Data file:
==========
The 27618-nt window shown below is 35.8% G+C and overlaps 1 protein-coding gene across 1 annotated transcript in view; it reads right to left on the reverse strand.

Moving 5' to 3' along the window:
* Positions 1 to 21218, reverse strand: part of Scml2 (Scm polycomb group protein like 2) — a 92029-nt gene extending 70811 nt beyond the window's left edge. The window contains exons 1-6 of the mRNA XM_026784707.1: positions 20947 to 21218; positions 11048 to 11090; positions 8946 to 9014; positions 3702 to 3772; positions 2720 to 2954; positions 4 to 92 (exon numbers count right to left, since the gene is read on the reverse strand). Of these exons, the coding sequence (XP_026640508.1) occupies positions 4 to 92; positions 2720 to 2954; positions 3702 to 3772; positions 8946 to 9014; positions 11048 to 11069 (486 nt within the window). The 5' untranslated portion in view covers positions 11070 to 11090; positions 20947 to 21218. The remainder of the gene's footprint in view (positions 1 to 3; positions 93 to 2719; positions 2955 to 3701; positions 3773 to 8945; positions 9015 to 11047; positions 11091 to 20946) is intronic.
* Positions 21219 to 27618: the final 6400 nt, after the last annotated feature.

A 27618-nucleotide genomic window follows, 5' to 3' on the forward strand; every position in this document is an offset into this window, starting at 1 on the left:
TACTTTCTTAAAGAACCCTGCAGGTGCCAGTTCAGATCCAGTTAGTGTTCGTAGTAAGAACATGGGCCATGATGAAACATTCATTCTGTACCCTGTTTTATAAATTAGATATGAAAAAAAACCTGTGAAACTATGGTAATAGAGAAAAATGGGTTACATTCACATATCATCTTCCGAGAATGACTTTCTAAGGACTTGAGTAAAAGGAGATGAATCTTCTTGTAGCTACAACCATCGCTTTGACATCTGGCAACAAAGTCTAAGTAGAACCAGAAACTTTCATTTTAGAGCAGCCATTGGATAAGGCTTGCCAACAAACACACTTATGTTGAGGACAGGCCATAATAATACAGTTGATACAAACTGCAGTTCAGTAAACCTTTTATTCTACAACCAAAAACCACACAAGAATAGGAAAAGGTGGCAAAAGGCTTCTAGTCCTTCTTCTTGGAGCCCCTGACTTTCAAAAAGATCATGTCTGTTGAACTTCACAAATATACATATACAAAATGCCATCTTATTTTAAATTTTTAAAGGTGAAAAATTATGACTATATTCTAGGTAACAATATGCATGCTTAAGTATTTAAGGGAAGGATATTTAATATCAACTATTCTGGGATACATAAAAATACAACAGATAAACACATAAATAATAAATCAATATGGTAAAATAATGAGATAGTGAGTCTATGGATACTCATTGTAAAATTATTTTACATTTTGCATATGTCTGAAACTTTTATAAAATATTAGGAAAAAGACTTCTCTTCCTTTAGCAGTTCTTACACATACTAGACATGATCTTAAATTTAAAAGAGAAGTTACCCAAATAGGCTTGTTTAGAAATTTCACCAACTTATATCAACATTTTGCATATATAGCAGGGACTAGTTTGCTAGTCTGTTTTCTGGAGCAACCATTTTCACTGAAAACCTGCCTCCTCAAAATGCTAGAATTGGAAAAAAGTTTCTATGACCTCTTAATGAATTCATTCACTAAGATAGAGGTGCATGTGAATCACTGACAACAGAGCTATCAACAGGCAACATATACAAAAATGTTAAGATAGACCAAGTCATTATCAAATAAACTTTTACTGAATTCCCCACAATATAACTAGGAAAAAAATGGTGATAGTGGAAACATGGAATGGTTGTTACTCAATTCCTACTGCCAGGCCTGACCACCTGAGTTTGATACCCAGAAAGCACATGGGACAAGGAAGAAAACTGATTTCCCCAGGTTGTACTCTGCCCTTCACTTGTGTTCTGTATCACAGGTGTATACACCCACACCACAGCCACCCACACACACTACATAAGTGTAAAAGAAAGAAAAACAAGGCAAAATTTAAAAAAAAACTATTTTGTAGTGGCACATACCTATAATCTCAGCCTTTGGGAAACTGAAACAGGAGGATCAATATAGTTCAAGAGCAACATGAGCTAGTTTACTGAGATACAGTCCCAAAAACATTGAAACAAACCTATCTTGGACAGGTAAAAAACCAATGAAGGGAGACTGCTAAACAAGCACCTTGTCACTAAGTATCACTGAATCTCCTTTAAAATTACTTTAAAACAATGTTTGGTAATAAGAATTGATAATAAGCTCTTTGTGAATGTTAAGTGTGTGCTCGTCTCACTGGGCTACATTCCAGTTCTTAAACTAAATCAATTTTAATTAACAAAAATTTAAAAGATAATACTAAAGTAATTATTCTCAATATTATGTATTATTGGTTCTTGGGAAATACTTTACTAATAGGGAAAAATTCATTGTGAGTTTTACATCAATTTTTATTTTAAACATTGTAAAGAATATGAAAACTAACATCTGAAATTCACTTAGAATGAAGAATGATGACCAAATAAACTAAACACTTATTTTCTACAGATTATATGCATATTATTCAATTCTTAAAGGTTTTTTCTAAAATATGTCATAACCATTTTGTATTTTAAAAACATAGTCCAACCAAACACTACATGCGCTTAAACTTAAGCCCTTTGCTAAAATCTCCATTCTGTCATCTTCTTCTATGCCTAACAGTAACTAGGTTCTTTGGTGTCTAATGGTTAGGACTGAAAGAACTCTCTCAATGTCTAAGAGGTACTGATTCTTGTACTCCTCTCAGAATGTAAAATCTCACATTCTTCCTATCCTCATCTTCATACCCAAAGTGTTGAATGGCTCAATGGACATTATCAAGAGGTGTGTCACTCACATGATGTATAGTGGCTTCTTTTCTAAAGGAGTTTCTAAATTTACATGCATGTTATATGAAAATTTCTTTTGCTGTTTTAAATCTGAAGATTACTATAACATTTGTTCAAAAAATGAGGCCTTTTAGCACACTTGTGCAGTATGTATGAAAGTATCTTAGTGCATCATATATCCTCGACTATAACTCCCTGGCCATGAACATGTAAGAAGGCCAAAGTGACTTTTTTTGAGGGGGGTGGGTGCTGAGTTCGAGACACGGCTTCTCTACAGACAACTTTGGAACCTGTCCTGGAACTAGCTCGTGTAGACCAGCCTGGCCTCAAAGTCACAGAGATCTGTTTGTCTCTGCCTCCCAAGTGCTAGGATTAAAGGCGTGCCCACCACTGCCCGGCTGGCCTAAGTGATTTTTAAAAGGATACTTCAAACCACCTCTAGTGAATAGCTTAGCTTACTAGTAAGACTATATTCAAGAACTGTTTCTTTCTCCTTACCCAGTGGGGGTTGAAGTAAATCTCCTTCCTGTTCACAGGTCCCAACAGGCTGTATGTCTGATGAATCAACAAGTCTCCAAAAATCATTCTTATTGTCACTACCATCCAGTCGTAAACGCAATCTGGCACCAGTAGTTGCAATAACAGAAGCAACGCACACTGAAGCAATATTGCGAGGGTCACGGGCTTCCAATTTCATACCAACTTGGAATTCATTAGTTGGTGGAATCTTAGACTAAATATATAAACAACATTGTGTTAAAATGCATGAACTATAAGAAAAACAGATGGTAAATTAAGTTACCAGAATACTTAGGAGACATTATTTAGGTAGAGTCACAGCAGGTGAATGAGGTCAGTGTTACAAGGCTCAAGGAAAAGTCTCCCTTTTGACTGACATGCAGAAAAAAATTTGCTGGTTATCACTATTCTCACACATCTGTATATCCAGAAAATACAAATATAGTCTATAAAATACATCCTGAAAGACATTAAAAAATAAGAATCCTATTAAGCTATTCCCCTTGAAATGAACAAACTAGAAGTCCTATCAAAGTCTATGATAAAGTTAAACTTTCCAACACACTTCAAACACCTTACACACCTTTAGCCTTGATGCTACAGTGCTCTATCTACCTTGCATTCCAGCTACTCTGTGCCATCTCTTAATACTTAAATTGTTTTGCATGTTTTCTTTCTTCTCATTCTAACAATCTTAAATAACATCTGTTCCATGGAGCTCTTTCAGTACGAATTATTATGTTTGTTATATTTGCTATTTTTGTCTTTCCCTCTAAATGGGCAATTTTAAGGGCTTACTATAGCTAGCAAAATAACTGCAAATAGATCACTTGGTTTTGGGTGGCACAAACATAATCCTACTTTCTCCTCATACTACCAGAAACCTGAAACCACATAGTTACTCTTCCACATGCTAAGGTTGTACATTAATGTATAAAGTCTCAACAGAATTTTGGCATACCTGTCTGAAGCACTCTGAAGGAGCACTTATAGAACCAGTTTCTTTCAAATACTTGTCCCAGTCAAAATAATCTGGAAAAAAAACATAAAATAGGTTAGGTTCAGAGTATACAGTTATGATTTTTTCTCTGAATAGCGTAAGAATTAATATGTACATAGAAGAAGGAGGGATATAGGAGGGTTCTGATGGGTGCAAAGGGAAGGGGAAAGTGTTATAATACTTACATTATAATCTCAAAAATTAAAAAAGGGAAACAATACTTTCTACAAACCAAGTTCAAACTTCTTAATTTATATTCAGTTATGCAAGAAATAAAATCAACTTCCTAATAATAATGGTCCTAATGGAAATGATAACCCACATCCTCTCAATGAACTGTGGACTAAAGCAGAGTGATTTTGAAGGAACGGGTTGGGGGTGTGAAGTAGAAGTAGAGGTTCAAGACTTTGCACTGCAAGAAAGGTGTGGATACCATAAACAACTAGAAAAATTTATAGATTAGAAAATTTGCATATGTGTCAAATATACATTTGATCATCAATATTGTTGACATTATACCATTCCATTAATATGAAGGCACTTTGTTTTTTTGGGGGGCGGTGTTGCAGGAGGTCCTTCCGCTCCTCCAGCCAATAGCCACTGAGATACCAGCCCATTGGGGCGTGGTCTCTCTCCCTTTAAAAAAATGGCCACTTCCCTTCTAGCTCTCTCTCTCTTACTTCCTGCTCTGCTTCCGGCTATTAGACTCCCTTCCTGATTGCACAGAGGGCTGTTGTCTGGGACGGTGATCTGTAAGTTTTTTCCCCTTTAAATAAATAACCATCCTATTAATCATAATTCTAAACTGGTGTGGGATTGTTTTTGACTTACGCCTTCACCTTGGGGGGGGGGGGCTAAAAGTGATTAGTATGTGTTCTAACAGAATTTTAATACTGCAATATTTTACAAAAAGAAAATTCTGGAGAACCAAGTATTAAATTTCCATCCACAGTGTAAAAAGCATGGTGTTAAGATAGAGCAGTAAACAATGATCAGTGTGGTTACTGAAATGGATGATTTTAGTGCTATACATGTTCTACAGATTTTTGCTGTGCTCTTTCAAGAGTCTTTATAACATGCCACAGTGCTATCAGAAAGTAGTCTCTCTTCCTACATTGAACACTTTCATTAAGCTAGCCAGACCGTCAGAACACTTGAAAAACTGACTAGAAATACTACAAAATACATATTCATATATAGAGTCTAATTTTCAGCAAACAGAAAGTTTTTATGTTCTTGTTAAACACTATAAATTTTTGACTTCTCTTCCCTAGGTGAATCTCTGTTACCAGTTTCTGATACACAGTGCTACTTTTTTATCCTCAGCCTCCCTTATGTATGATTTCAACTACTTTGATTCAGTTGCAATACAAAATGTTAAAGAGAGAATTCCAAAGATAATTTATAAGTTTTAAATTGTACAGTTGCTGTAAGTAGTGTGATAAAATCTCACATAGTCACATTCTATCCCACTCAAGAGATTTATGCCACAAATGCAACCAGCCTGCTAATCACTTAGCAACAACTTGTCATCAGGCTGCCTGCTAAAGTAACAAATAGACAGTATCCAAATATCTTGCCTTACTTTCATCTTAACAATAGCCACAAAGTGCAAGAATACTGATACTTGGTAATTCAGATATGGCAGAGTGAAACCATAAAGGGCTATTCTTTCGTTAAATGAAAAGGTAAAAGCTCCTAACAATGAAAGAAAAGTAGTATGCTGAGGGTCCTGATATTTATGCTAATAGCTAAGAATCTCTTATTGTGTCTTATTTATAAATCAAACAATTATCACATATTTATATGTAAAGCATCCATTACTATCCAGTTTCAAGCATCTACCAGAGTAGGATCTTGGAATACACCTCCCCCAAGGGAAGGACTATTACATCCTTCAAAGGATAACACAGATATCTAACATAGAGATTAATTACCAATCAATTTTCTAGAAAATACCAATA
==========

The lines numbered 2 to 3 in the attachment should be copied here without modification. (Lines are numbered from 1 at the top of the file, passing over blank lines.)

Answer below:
Moving 5' to 3' along the window:
* Positions 1 to 21218, reverse strand: part of Scml2 (Scm polycomb group protein like 2) — a 92029-nt gene extending 70811 nt beyond the window's left edge. The window contains exons 1-6 of the mRNA XM_026784707.1: positions 20947 to 21218; positions 11048 to 11090; positions 8946 to 9014; positions 3702 to 3772; positions 2720 to 2954; positions 4 to 92 (exon numbers count right to left, since the gene is read on the reverse strand). Of these exons, the coding sequence (XP_026640508.1) occupies positions 4 to 92; positions 2720 to 2954; positions 3702 to 3772; positions 8946 to 9014; positions 11048 to 11069 (486 nt within the window). The 5' untranslated portion in view covers positions 11070 to 11090; positions 20947 to 21218. The remainder of the gene's footprint in view (positions 1 to 3; positions 93 to 2719; positions 2955 to 3701; positions 3773 to 8945; positions 9015 to 11047; positions 11091 to 20946) is intronic.